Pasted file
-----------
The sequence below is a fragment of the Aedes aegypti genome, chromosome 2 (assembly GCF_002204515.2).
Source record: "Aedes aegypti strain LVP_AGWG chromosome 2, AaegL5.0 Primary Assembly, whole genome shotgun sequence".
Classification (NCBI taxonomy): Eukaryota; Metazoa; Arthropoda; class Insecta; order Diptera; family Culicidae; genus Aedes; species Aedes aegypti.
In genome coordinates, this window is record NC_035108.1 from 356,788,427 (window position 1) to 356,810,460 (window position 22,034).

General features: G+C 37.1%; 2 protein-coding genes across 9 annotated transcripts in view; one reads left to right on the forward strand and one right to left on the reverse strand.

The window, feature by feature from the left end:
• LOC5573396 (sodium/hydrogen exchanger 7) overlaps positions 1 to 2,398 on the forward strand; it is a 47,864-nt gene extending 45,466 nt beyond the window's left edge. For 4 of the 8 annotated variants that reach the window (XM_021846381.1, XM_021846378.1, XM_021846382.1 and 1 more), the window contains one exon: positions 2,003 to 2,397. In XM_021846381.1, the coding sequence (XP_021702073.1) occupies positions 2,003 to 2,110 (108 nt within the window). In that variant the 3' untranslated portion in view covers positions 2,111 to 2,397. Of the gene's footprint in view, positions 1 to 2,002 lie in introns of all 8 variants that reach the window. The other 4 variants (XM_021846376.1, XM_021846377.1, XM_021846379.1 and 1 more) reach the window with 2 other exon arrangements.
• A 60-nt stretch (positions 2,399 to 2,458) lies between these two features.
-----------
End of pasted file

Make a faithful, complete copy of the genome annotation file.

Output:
The sequence below is a fragment of the Aedes aegypti genome, chromosome 2 (assembly GCF_002204515.2).
Source record: "Aedes aegypti strain LVP_AGWG chromosome 2, AaegL5.0 Primary Assembly, whole genome shotgun sequence".
Classification (NCBI taxonomy): Eukaryota; Metazoa; Arthropoda; class Insecta; order Diptera; family Culicidae; genus Aedes; species Aedes aegypti.
In genome coordinates, this window is record NC_035108.1 from 356,788,427 (window position 1) to 356,810,460 (window position 22,034).

General features: G+C 37.1%; 2 protein-coding genes across 9 annotated transcripts in view; one reads left to right on the forward strand and one right to left on the reverse strand.

The window, feature by feature from the left end:
• LOC5573396 (sodium/hydrogen exchanger 7) overlaps positions 1 to 2,398 on the forward strand; it is a 47,864-nt gene extending 45,466 nt beyond the window's left edge. For 4 of the 8 annotated variants that reach the window (XM_021846381.1, XM_021846378.1, XM_021846382.1 and 1 more), the window contains one exon: positions 2,003 to 2,397. In XM_021846381.1, the coding sequence (XP_021702073.1) occupies positions 2,003 to 2,110 (108 nt within the window). In that variant the 3' untranslated portion in view covers positions 2,111 to 2,397. Of the gene's footprint in view, positions 1 to 2,002 lie in introns of all 8 variants that reach the window. The other 4 variants (XM_021846376.1, XM_021846377.1, XM_021846379.1 and 1 more) reach the window with 2 other exon arrangements.
• A 60-nt stretch (positions 2,399 to 2,458) lies between these two features.